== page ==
6 inventive tips for building a high school orchestra program that endures

Building and maintaining a strong high school orchestra program is no small task. The ebb and flow of district funding for the arts is at best unpredictable, and at worst, predictably dismal. Meanwhile, it can be an uphill battle to get parents and students seriously invested in music education.

Here are a few suggestions for getting resourceful to build a high school orchestra program that lasts.

1) Inspire younger musicians

Older musicians can be a vast source of inspiration for younger kiddos. Many elementary and middle schools would happily welcome high school orchestra students to perform at assemblies, show and tell their instruments in a music class, or volunteer to help beginner students. High school students can spread their passion for music while supporting early start programs in their district.

Take a few cues from this professional quartet that prepares simple tunes specifically for young audiences.

2) Develop a relationship with your community

Considering that many professional orchestras wouldn’t be able to stay afloat without a combination of government assistance and private donations, it’s crucial for orchestras of all kinds to maintain a strong relationship with their community. Performing at local events, retirement homes, and public spaces can be a great way to showcase the work of the students. If students are encouraged to put themselves out there after performances and engage with audience members, they can even build personal connections with potential advocates and patrons.

See how one Texas high school orchestra uses music to support health and wellness in its community.

3) Collaborate with other schools in your district

If there aren’t enough resources at any one school, it may be necessary to think creatively to ensure everyone is accommodated. If there are plenty of kids but not enough instruments, different groups can meet at different times and share the same instruments. If there are not enough kids at any one school, students throughout the district could join a unified program.

Here's how one high school orchestra director in Nevada thought outside the box to grow his program.


4) Provide varied opportunities for competition

Some students are terrified of performing a solo, while other students get bored of playing a small part in a large group. Competitions for large ensemble, small ensemble, and soloists offer something for everybody and can give students something to look forward to every year in orchestra. If it’s difficult to find local opportunities, letting students compete for a solo in a piece or letting small ensembles compete for a slot on the next program is a great way to raise the bar and make class more exciting.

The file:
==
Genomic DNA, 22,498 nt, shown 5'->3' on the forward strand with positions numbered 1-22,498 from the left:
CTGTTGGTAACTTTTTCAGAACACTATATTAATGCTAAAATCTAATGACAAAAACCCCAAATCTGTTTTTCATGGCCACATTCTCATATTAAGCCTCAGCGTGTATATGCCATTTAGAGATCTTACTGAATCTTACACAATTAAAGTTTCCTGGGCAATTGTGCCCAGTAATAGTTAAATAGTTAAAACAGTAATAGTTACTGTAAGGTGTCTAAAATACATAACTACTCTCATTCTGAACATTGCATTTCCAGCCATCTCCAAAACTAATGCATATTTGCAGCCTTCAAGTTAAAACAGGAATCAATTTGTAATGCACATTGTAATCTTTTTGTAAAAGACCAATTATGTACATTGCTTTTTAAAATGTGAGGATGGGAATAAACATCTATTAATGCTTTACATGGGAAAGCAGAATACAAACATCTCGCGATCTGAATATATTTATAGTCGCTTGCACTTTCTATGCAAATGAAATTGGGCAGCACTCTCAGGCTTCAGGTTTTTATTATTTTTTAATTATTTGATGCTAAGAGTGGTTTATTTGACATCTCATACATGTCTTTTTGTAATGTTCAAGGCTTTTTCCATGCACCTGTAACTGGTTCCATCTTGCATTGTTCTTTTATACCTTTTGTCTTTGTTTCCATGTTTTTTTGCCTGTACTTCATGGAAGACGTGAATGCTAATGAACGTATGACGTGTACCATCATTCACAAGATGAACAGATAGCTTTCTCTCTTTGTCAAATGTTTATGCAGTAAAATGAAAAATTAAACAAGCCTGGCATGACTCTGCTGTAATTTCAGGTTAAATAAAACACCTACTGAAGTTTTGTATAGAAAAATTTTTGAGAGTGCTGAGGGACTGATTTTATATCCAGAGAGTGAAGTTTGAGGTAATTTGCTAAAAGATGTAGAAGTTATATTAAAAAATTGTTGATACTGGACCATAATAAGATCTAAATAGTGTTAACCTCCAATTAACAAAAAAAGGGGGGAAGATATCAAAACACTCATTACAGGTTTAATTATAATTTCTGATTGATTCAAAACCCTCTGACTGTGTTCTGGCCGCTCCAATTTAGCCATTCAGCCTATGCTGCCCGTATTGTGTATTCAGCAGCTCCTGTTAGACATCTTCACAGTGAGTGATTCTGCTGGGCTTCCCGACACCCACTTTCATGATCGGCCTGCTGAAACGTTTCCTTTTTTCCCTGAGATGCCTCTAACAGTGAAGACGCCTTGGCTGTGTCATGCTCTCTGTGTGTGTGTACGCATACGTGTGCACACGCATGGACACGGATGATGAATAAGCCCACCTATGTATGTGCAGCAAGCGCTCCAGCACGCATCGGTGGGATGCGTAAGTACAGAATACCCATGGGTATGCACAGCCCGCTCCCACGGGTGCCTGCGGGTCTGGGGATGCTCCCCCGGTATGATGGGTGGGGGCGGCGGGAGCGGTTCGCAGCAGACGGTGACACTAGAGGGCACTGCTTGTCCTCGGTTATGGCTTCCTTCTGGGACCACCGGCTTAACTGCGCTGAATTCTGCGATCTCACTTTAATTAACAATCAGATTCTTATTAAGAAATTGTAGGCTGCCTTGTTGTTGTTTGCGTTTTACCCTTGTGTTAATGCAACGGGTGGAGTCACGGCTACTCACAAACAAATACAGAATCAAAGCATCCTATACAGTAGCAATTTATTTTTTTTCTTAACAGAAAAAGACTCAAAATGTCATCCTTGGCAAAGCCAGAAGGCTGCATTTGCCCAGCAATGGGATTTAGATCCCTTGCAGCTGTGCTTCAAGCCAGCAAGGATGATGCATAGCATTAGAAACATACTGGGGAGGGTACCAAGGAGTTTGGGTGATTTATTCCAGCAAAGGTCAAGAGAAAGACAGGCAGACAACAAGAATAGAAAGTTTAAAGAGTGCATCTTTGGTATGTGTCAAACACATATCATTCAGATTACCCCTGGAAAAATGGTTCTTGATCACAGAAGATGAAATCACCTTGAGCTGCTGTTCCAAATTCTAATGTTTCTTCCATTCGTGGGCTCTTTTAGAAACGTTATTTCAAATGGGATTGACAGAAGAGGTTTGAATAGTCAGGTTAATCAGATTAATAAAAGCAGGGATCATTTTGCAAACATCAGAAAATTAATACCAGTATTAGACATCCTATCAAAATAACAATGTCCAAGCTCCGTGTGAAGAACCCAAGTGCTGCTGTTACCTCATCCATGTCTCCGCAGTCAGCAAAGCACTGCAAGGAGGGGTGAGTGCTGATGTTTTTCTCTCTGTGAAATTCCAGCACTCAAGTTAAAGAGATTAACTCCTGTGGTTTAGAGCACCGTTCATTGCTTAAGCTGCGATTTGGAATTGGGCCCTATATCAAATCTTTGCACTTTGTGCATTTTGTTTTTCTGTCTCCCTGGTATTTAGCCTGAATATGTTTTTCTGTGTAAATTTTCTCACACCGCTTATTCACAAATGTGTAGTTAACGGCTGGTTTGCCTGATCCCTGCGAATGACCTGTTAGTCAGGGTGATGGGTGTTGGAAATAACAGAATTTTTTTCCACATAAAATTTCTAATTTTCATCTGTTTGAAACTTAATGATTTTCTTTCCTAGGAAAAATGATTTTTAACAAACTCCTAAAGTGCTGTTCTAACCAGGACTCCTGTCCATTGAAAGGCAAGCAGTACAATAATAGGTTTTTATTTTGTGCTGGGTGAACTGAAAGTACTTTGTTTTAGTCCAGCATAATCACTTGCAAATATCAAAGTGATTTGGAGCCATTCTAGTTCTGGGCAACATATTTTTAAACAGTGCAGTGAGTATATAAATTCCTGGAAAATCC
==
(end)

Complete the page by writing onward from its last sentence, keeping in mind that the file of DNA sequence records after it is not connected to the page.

Look up your regional chapter of the National Association for Music Education to start scouting competition opportunities in your area.

5) Engage parents

Playing music makes us smarterhappier, and more creative. And when talking to parents about their kids, it is always worth mentioning how orchestra experience enhances a college application. Long-term involvement in an extracurricular like orchestra shows passion and dedication. The orchestra experience will be even more impactful if students are exposed to opportunities for mentorship, community outreach, and competition.

Learn about the growing field of music neuroscience and the scientific basis for music education here.

6) Fundraise smarter, not harder

Have you fallen into a pattern of running four to five fundraisers per year to fund an orchestra program? Whether it’s chocolate bar sales in the fall, lollipop sales in the winter, or coupon books in the spring, these fundraisers can waste valuable time for students and instructors. 

Consider switching to Snap! Raise to achieve your fundraising goals without the hassle of selling products that your community doesn’t want or need. Snap! Raise has helped raise nearly $2M for orchestra programs across the country by helping them expand their network of potential supporters. That way students and group leaders can focus on building their dream program instead of navigating an endless sea of fundraisers just to keep their program afloat.

See how Chicago’s Protégé Philharmonic expanded its network of supporters through smarter fundraising.

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